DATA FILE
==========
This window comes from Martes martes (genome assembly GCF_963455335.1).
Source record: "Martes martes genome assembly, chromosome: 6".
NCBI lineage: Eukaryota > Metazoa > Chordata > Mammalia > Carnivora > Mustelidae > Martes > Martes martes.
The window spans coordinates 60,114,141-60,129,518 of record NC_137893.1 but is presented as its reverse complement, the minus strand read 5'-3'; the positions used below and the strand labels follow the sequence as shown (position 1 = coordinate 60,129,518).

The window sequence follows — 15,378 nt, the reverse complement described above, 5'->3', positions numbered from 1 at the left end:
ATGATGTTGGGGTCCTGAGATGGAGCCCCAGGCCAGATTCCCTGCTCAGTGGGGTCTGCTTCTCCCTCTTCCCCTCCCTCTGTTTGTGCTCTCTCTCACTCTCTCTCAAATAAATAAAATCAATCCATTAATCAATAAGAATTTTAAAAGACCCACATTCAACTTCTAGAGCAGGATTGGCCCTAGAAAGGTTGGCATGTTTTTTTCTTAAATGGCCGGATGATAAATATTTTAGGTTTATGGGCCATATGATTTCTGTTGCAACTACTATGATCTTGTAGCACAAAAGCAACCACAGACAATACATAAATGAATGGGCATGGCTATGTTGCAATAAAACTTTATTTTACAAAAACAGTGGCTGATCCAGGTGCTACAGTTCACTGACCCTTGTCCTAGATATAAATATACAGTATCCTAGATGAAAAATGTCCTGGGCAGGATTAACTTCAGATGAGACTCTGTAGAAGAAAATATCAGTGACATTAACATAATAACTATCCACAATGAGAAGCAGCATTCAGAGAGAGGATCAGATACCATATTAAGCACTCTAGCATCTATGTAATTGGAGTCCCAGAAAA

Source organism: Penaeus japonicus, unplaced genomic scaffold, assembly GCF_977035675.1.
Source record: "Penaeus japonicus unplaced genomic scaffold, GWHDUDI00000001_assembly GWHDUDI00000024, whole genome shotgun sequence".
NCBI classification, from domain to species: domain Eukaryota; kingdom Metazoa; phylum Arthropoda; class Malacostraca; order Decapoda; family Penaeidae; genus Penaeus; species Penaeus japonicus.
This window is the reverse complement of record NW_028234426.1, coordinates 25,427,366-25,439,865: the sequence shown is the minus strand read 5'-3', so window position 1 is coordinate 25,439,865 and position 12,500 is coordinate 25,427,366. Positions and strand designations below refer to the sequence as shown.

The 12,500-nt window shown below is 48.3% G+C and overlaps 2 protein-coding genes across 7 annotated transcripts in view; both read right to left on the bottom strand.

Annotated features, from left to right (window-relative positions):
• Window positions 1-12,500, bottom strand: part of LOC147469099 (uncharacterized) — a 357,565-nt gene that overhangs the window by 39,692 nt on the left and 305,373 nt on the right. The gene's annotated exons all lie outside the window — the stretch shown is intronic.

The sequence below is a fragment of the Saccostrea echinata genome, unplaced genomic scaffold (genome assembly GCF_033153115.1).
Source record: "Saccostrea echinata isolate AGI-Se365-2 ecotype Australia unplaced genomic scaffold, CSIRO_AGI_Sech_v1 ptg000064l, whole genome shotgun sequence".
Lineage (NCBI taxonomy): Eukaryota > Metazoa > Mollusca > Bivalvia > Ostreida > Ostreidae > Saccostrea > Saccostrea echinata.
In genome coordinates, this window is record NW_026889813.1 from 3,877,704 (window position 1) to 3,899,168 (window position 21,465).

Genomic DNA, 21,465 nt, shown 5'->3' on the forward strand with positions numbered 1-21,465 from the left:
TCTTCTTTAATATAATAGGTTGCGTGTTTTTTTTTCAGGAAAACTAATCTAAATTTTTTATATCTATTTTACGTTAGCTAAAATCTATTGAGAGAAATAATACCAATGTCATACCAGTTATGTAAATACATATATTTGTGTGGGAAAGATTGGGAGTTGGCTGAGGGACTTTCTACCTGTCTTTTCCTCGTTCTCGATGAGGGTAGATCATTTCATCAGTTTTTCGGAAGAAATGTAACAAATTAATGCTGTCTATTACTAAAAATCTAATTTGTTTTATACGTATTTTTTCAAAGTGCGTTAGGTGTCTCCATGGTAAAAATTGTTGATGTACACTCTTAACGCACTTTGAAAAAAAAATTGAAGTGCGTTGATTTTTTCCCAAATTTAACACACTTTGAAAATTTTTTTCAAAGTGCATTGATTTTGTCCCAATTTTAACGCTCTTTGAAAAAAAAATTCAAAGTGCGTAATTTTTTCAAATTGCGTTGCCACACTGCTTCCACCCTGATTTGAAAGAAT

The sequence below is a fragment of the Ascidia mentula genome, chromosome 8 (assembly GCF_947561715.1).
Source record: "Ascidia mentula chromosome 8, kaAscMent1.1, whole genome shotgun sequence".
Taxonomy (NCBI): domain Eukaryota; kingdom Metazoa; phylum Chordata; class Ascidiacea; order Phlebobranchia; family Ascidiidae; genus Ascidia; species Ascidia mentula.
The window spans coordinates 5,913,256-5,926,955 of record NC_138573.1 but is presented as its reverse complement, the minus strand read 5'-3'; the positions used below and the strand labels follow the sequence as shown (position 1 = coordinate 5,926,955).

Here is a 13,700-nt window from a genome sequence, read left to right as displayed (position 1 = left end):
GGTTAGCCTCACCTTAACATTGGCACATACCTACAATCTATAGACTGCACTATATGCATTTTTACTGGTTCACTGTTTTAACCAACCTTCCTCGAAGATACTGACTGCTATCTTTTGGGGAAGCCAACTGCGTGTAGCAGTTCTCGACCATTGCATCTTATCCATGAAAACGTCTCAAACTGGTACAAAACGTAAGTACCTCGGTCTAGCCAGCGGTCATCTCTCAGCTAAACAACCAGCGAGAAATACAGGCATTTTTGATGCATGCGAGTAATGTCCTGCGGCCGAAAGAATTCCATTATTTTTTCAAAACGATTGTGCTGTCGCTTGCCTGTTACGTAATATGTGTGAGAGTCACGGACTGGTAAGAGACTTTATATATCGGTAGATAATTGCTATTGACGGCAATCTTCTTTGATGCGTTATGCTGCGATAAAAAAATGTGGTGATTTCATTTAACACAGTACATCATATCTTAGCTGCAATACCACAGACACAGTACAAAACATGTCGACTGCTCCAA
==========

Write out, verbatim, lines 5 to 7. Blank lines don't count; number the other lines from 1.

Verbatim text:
The window sequence follows — 15,378 nt, the reverse complement described above, 5'->3', positions numbered from 1 at the left end:
ATGATGTTGGGGTCCTGAGATGGAGCCCCAGGCCAGATTCCCTGCTCAGTGGGGTCTGCTTCTCCCTCTTCCCCTCCCTCTGTTTGTGCTCTCTCTCACTCTCTCTCAAATAAATAAAATCAATCCATTAATCAATAAGAATTTTAAAAGACCCACATTCAACTTCTAGAGCAGGATTGGCCCTAGAAAGGTTGGCATGTTTTTTTCTTAAATGGCCGGATGATAAATATTTTAGGTTTATGGGCCATATGATTTCTGTTGCAACTACTATGATCTTGTAGCACAAAAGCAACCACAGACAATACATAAATGAATGGGCATGGCTATGTTGCAATAAAACTTTATTTTACAAAAACAGTGGCTGATCCAGGTGCTACAGTTCACTGACCCTTGTCCTAGATATAAATATACAGTATCCTAGATGAAAAATGTCCTGGGCAGGATTAACTTCAGATGAGACTCTGTAGAAGAAAATATCAGTGACATTAACATAATAACTATCCACAATGAGAAGCAGCATTCAGAGAGAGGATCAGATACCATATTAAGCACTCTAGCATCTATGTAATTGGAGTCCCAGAAAA

Source organism: Penaeus japonicus, unplaced genomic scaffold, assembly GCF_977035675.1.